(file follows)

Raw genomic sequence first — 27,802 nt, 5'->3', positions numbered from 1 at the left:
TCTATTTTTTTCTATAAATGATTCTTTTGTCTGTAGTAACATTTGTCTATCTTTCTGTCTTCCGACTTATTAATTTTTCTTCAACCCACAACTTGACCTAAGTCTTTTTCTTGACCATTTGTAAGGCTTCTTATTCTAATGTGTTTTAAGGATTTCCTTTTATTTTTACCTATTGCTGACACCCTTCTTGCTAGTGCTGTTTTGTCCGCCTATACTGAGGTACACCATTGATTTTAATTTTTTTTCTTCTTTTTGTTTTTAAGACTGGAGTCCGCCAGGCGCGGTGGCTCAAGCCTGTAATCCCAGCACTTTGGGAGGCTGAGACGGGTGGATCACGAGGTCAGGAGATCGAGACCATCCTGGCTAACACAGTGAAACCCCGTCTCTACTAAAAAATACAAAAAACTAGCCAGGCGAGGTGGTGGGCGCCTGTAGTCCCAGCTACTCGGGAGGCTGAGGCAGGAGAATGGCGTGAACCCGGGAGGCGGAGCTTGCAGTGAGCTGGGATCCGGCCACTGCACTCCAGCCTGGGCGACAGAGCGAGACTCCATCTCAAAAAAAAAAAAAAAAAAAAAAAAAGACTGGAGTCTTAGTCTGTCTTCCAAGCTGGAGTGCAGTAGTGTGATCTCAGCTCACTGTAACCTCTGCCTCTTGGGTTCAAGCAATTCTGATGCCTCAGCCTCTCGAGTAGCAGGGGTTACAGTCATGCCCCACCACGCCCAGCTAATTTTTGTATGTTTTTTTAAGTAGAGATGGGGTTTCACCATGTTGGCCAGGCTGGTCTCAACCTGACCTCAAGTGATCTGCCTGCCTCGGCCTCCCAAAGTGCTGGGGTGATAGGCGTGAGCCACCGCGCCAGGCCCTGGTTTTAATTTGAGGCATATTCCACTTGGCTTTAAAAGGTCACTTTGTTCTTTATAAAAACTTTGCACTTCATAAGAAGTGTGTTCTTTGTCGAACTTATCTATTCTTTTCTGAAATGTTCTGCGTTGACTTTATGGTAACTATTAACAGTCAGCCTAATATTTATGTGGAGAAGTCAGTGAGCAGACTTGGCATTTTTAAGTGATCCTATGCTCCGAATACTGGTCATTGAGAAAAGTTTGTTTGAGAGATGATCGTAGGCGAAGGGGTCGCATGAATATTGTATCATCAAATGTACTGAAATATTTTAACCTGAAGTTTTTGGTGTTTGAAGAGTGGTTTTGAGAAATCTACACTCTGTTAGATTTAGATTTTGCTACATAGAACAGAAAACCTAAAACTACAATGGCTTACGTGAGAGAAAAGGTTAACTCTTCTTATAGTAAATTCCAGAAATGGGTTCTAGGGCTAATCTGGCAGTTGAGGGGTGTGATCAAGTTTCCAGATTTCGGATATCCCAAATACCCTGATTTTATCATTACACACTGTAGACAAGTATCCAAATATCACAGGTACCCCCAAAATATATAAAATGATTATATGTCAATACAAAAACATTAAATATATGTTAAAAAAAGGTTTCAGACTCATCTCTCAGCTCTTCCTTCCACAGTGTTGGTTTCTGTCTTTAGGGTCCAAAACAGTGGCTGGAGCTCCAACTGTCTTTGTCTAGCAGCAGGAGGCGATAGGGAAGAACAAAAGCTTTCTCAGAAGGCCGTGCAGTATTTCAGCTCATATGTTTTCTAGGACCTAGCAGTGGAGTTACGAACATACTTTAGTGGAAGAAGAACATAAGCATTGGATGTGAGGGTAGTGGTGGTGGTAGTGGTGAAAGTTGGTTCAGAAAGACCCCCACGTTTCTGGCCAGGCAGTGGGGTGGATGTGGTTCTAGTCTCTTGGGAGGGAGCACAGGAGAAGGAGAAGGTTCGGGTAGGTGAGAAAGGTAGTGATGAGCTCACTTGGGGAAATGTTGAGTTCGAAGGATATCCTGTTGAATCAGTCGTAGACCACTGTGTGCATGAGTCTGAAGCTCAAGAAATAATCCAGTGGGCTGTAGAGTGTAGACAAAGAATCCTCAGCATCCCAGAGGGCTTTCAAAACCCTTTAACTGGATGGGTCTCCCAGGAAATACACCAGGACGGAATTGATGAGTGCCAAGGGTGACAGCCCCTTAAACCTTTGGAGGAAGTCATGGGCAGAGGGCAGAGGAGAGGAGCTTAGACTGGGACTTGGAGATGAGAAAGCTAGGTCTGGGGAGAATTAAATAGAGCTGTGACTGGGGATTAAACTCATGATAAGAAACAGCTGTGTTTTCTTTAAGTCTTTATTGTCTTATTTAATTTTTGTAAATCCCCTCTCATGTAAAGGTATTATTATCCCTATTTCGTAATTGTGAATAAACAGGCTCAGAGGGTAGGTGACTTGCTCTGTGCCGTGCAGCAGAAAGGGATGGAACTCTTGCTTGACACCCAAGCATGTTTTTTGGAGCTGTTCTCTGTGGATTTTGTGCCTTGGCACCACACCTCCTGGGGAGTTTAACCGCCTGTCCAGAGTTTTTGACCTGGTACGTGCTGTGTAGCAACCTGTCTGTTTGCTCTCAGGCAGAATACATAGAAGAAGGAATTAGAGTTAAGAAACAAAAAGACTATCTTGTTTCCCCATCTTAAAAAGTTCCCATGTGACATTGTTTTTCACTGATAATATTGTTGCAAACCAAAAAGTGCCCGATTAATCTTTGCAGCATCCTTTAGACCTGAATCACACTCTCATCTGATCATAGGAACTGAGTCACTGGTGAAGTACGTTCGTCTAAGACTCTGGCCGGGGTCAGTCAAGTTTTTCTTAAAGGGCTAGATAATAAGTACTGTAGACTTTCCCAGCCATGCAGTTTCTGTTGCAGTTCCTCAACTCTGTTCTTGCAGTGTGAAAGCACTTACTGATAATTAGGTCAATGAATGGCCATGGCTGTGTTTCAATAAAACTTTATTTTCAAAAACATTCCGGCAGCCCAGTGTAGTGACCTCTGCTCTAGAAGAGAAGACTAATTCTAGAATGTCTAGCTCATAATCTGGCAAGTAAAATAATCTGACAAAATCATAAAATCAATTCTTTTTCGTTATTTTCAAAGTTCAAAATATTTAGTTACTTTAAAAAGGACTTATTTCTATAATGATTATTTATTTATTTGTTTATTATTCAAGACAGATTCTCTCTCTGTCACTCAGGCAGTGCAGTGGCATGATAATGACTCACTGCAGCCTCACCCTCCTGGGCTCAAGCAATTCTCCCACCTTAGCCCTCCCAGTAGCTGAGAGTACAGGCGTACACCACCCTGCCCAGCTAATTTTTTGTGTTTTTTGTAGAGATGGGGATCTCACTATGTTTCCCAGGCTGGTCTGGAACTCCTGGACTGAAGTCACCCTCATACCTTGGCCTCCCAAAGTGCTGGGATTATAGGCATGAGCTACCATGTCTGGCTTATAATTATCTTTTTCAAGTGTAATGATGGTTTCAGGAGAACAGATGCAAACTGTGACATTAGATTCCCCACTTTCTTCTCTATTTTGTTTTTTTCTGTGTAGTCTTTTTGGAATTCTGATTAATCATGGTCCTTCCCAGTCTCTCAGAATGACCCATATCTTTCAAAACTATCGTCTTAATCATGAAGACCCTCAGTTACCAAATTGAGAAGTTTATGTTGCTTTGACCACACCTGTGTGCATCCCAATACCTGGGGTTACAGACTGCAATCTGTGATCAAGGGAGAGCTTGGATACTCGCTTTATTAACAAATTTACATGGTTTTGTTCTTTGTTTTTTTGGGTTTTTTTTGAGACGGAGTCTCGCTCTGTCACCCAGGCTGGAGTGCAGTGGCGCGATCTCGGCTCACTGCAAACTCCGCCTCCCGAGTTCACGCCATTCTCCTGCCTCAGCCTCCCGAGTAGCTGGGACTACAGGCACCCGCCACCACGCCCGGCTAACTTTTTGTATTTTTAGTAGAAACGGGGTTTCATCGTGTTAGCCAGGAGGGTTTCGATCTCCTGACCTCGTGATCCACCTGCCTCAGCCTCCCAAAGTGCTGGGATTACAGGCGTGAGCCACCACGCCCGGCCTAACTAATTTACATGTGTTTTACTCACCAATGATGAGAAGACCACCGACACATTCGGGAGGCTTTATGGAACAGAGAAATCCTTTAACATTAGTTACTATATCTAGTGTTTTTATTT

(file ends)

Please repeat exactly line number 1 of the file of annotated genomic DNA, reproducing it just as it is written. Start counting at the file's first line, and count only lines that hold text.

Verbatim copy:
Raw genomic sequence first — 27,802 nt, 5'->3', positions numbered from 1 at the left: